Can one mourn too much? Are there circumstances in one’s life that one ought not to give up on? Are there bounds to the weight a camel can carry? Must that last straw, the one that compromises the camel’s back, be the heaviest? These are, indeed, very difficult times. An explosion of questions; but very few answers. What about those ordinarily responsible for securing our lives and property? How have they responded? Invariably, they are either too quiet, giving to the odd misstatement, or prone to the telling understatement!
At times like these, it is very easy to go over the top. To overreact, as it were. So it helps to separate the truth from how each one of us is minded to respond to the verities.
Fact is that we confront a most unusual situation in the country today. Perhaps not since the events leading up to the civil war in 1967, and the three years after, have Nigerians feared so much for the safety of their lives and property. Nor been this apprehensive over the short- to medium-term outlook for the country.
Invariably, we indicate Boko Haram and its brand of terrorism as the main cause of this sentiment. Now, within the broad church that this is, we nearly never make the distinction between bombings designed to frighten the citizenry, and acts of brigandage in likely support of terrorist cells. And, truth to tell, why split hairs? Any which way, the man on the street suffers the most! The latter category, acts of brigandage that fuel the new insurgency, include the rising spate of bank robberies, and the recent abduction of more than 200 school girls in Chibok. Yet, these distinctions matter. For it is through the analyses of these details that the identification of modus operandi, which helps separate terrorist-linked acts from copycat events, can take place.
Does it matter, therefore, that our criminal justice system may not be architectured to address these new risks properly? I never cease to wonder, as I approach major hotels in Lagos what the delays at the gates are all about. Running that upturned mirror by each vehicle’s undercarriage, how does that pass as a test? Why cannot the explosive device be concealed under the vehicle’s hood, in its boot, or in the cabin, for that matter? And what do they look like, these devices? Would the security checks recognise one were they to encounter it.
Take Semtex, for example, popular with terrorist organisations in the early 80s: colourless, tasteless, odourless, and extremely malleable, it was nearly undetectable — until international agreements governing its continued production decided on putting markers in it. Can our security establishment identify these markers? There may be a political environment to Boko Haram’s reign of terror, but without the right forensic competence, we combat the sect’s operations in vain!
Sadly, Boko Haram’s barbarities do not fully describe the universe of threats that we confront today. Another war, maybe not as bloody, but no less harmful to all this nation represents is being lost in the Niger Delta. Oil theft we understand eats injuriously into government revenue. On current form, the brigandage in the Niger Delta threatens future governments’ ability to meet the public sector’s wage bill (70% of our budgets, remember, go to paying salaries) and to maintain physical and social infrastructure. Along with the federal government’s failure to successfully reform policy in the oil and gas sector, current conditions there have dissuaded the new investments needed to drive capacity growth. As the independent oil companies sell marginal oil fields to local companies in response to the uncertainties in the sector, the official spin on the matter is to describe the transition as the triumph of the federal government’s local content policy.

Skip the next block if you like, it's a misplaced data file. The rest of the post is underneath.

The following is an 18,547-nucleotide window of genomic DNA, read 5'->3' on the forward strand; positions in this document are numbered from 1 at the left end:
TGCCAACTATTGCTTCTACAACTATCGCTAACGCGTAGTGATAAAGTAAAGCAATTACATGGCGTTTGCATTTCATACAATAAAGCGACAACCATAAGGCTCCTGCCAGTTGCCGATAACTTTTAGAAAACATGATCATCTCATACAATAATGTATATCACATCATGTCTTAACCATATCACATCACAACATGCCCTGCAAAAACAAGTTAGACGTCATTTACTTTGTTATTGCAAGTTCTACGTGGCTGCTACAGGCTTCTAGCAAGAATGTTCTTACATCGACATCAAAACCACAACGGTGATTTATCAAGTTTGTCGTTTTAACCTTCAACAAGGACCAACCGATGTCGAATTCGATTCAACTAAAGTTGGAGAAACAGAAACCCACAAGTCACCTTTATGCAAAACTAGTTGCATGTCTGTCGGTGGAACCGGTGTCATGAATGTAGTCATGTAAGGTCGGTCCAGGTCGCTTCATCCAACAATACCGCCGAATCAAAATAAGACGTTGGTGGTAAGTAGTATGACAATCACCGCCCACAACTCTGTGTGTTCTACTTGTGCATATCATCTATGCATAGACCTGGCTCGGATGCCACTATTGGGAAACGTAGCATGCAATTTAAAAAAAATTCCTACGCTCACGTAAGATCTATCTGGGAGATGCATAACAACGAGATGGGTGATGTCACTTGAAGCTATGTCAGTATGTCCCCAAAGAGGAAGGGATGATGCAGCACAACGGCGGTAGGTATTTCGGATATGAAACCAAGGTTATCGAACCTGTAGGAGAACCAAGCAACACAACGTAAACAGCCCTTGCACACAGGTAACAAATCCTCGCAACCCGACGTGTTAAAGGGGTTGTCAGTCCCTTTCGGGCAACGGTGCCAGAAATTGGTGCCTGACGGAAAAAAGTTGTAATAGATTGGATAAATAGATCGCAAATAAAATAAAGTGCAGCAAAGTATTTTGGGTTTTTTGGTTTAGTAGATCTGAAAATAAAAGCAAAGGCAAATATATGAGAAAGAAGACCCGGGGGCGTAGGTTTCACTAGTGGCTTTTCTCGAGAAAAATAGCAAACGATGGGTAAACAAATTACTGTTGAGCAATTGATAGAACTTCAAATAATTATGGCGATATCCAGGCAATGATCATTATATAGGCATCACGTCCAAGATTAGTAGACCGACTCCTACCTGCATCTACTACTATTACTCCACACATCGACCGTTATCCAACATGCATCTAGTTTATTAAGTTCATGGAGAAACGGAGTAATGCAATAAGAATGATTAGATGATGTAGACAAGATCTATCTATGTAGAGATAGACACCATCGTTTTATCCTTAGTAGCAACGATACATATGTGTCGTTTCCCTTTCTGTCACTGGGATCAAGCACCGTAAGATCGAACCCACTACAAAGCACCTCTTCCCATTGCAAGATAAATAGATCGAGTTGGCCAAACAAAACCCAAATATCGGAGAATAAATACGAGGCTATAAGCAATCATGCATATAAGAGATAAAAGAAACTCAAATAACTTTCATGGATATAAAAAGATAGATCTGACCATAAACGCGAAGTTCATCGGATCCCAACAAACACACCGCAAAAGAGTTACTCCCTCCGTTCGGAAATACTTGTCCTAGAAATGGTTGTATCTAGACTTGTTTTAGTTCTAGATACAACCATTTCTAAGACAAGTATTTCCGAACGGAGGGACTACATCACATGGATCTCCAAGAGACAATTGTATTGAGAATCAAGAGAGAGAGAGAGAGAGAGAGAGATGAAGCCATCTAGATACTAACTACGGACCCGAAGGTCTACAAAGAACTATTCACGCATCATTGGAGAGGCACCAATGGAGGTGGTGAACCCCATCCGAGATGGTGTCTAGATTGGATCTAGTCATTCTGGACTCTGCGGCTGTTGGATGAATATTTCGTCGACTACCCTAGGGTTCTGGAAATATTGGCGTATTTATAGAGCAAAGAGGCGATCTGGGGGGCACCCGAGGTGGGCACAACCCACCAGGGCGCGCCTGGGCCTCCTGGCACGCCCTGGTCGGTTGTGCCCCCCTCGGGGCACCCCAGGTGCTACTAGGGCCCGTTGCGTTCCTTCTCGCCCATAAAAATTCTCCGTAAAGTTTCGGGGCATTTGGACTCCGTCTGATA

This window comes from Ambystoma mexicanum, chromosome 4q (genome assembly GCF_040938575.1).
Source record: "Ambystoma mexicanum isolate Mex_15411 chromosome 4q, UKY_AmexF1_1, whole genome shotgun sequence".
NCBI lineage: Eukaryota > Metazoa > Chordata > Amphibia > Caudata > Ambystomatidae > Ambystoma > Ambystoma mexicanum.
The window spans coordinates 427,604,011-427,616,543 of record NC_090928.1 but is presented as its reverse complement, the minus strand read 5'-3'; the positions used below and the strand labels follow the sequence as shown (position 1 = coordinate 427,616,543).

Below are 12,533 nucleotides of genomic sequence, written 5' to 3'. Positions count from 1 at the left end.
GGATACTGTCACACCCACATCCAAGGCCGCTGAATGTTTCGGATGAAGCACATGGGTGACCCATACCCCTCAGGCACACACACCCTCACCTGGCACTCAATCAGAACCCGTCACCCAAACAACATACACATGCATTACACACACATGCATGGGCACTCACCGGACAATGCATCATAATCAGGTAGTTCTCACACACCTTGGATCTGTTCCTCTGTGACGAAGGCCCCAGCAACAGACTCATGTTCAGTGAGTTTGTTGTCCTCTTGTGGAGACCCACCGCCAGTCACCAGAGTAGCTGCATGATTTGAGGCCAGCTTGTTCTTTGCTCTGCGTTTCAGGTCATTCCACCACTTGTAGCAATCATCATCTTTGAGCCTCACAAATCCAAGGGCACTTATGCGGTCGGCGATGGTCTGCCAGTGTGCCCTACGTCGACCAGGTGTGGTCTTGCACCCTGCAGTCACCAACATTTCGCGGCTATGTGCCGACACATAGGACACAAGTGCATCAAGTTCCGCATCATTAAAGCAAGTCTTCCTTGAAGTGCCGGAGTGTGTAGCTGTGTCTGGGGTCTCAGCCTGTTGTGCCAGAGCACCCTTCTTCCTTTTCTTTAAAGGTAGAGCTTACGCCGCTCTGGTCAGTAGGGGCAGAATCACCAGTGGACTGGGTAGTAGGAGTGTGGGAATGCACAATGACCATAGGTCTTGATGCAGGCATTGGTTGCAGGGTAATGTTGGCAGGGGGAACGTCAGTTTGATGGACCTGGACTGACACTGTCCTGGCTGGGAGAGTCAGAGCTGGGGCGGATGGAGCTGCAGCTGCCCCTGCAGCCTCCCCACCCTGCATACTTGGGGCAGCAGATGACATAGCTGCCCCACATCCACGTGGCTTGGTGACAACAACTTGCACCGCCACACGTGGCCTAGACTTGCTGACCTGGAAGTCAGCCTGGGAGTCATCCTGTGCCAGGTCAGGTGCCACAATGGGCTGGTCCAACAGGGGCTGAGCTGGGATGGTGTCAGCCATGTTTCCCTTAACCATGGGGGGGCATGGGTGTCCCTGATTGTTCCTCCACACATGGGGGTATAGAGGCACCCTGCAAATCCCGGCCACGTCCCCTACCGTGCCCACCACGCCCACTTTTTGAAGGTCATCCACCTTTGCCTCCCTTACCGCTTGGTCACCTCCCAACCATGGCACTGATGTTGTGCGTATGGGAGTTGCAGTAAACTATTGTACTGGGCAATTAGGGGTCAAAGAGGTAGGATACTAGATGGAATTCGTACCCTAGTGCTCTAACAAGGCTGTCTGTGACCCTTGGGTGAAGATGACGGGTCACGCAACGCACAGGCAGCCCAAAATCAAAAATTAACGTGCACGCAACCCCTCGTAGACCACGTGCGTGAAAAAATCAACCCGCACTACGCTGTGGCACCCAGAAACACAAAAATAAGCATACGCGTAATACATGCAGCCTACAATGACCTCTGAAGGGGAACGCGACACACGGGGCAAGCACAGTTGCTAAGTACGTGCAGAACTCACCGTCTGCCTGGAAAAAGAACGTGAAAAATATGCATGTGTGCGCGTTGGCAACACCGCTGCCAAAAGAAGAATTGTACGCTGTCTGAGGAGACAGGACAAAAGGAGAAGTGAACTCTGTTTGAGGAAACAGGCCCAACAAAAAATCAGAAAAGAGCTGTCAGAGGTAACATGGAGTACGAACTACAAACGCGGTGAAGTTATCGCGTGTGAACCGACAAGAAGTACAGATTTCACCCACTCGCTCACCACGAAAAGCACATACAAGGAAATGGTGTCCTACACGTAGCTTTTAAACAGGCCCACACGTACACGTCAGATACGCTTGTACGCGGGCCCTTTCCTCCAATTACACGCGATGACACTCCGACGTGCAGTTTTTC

For obvious reasons, the administration at the centre is in a funk. In its favour, it has been argued that we may be seeing the result of concerted efforts by disparate groups bent on making the country ungovernable as part of a process that ensures that the incumbent president is not elected next year. While this may be true, it is scant comfort. For the success of any group committed to the disabling of the infrastructure of governance directly impeaches the apparatus of governance itself.
In other words, these non-state actors have succeeded only to the extent that the state has ceded ground to them. Indeed, in its many utterances, the state, our government, has sought a new accommodation with disruptive non-state actors. While other jurisdictions have stressed the risk of negotiating (placating) terror groups, our government has invited us to accept our home-grown movement as our own contribution to a new global vogue. “Come to terms with these explosions, for the Pakistanis, Afghans, Iraqis, Egyptians also have them”, we have been told.
The auguries are far from healthy! For even if we were to vote our fears next year, and replace the incumbent administration with another one, all we would have done would be indicating our displeasure with how improperly the Jonathan administration has husbanded national resources. We can have no guarantee today, that come 2015, a new government will better address these new risks to the nation. It will take time and cost a prince’s ransom to reinstate good governance in this country.